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whose girlfriend Julian is planning to monster

Discussion in 'English Only' started by marcolo, Feb 2, 2008.

  1. marcolo

    marcolo Senior Member

    Bordeaux, France
    France, french
    Hello,
    in the movie "Head in the Clouds", Guy is going to a beano (a kind of party I guess) because Gilda invited him. Gilda is the girlfriend of Julian. While Guy is in the party, a girl is asking him
    - You are the troubled boy whose girlfriend Julian is planning to monster. Are you sad ?
    - I am thrilled for her (Guy replies)
    - You don't mind if she gets debauched ?
    ...

    I don't understand the part "whose girlfriend Julian is planning to monster", I didn't know that monster could be a verb, and I don't know who does what in this stuff :(

    Thank you for your help.
     
  2. nzfauna

    nzfauna Senior Member

    Wellington, New Zealand
    New Zealand, English
    Are you sure you've heard correctly?
     
  3. marcolo

    marcolo Senior Member

    Bordeaux, France
    France, french
    yep, and the subtitles of the movie or on the net are the same. strange, no ?
     
  4. gbkv Senior Member

    California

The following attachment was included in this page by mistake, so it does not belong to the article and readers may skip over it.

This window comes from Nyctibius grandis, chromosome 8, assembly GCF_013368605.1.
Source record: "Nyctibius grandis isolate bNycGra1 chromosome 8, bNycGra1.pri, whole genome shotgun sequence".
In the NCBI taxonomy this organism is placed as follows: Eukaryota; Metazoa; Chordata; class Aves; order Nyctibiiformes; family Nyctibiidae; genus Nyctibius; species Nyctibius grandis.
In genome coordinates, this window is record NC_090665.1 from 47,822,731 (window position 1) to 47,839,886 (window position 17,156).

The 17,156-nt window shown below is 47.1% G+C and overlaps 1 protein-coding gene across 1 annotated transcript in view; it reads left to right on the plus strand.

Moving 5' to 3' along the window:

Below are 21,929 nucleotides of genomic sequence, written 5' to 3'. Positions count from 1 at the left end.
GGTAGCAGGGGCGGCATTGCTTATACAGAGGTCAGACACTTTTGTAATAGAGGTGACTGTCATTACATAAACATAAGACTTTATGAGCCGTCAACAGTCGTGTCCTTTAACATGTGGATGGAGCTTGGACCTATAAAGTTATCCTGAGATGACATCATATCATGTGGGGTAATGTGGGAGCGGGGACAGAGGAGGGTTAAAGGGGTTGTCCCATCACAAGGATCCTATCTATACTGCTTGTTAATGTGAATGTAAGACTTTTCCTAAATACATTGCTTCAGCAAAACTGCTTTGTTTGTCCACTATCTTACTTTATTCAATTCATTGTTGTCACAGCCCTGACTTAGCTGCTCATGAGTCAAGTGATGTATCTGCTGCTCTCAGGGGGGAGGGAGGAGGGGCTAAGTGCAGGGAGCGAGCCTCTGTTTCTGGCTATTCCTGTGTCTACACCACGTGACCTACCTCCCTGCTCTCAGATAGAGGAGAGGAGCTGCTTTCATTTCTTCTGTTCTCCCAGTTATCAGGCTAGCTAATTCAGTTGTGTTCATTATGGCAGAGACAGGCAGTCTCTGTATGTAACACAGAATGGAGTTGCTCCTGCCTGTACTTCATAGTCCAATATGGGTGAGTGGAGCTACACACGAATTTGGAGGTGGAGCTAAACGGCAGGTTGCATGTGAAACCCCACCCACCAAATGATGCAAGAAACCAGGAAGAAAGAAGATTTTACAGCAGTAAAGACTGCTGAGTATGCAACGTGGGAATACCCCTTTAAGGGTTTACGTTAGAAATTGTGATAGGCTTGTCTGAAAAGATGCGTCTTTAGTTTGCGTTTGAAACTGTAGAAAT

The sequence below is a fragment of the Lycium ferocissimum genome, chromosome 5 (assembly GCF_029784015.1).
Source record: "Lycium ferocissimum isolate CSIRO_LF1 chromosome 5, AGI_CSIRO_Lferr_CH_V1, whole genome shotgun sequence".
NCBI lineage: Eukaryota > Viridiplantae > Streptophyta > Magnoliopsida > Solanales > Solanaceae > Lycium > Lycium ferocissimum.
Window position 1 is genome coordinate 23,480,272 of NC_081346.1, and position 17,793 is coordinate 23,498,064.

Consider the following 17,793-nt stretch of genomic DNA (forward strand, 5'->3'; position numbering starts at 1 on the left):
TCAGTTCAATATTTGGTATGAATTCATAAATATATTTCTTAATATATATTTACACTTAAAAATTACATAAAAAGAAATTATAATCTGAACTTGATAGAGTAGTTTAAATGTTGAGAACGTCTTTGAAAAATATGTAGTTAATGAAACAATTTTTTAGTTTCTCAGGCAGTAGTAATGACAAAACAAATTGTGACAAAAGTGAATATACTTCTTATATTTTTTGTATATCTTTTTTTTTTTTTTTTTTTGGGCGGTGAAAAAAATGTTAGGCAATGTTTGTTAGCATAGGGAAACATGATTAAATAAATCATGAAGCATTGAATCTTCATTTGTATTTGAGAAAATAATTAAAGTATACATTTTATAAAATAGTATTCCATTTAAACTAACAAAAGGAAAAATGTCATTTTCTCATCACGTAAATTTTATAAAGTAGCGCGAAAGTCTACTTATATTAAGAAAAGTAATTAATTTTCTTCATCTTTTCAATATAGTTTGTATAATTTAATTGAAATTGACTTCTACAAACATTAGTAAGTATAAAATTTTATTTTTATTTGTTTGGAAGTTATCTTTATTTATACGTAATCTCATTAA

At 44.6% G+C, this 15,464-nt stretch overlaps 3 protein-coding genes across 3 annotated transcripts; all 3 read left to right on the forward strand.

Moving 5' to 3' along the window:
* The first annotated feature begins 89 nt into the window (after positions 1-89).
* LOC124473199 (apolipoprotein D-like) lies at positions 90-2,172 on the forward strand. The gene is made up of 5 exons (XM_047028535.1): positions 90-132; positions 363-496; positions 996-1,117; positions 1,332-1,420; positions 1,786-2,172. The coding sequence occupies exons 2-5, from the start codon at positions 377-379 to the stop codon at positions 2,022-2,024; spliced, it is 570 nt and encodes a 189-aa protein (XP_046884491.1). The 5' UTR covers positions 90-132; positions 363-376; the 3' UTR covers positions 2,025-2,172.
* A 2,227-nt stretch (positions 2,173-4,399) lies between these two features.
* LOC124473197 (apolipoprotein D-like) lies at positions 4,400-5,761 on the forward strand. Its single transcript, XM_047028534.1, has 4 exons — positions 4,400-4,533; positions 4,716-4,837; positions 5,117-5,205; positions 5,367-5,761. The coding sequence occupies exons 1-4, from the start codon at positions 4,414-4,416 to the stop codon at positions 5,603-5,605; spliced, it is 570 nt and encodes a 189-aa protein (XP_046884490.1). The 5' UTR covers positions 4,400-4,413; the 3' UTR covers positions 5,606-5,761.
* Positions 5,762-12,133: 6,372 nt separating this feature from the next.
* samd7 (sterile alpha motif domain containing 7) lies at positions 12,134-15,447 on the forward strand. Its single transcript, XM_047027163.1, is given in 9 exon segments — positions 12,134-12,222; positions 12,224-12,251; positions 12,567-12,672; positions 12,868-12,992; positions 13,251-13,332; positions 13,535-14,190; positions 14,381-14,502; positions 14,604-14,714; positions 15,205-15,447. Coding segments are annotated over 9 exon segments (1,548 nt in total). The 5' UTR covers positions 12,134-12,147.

USA, English
    marcolo,

    ???
    - You are the troubled boy whose girlfriend Julian is planning to monster.
    This entire sentence confuses me. First of all, I have never heard monster used as a verb. But additionally, "...the troubled boy whose girlfriend Julian..." means that Julian is planning to "monster" Guy's girlfriend. Does Guy have a girlfriend?

    Was this dialogue originally written in English? (And if so, is it BE? Maybe they use "monster" like that across the pond, but not in the US.)

    Regards,
    gbkv
     
  5. lentulax Senior Member

    Cumbria , England
    UK English
    'monster' is certainly a verb in modern colloquial usage , usually meaning something like to give someone a good going over , to completely dominate someone/something , to overpower etc. (just google 'he monstered') . It's used in quite literate contexts (political reporting , etc.) . I've never before come across it used with a specifically sexual reference , but I'm not surprised that it should be .

    Mike
     
  6. Cagey post mod

    California
    English - US
    The OED offers this as a meaning for monster (v.)

    4. trans. colloq. (orig. Austral.).

    a. To attack, harass, pester, beset.

    1967 Kings Cross Whisper (Sydney) xxxvi. 4/2 Monster, make unwelcome passes at a girl. ​

    As the scene takes place in the 1930s, I believe, the writer may have been looking for language that would be recognizable as slang from an ealier time, perhaps without taking too much care as to authenticity. Or, it may in fact be authentic for the 1930s.

    As for 'who does what', I leave it to you to imagine. Clearly more is going on than an "unwelcome pass".
     

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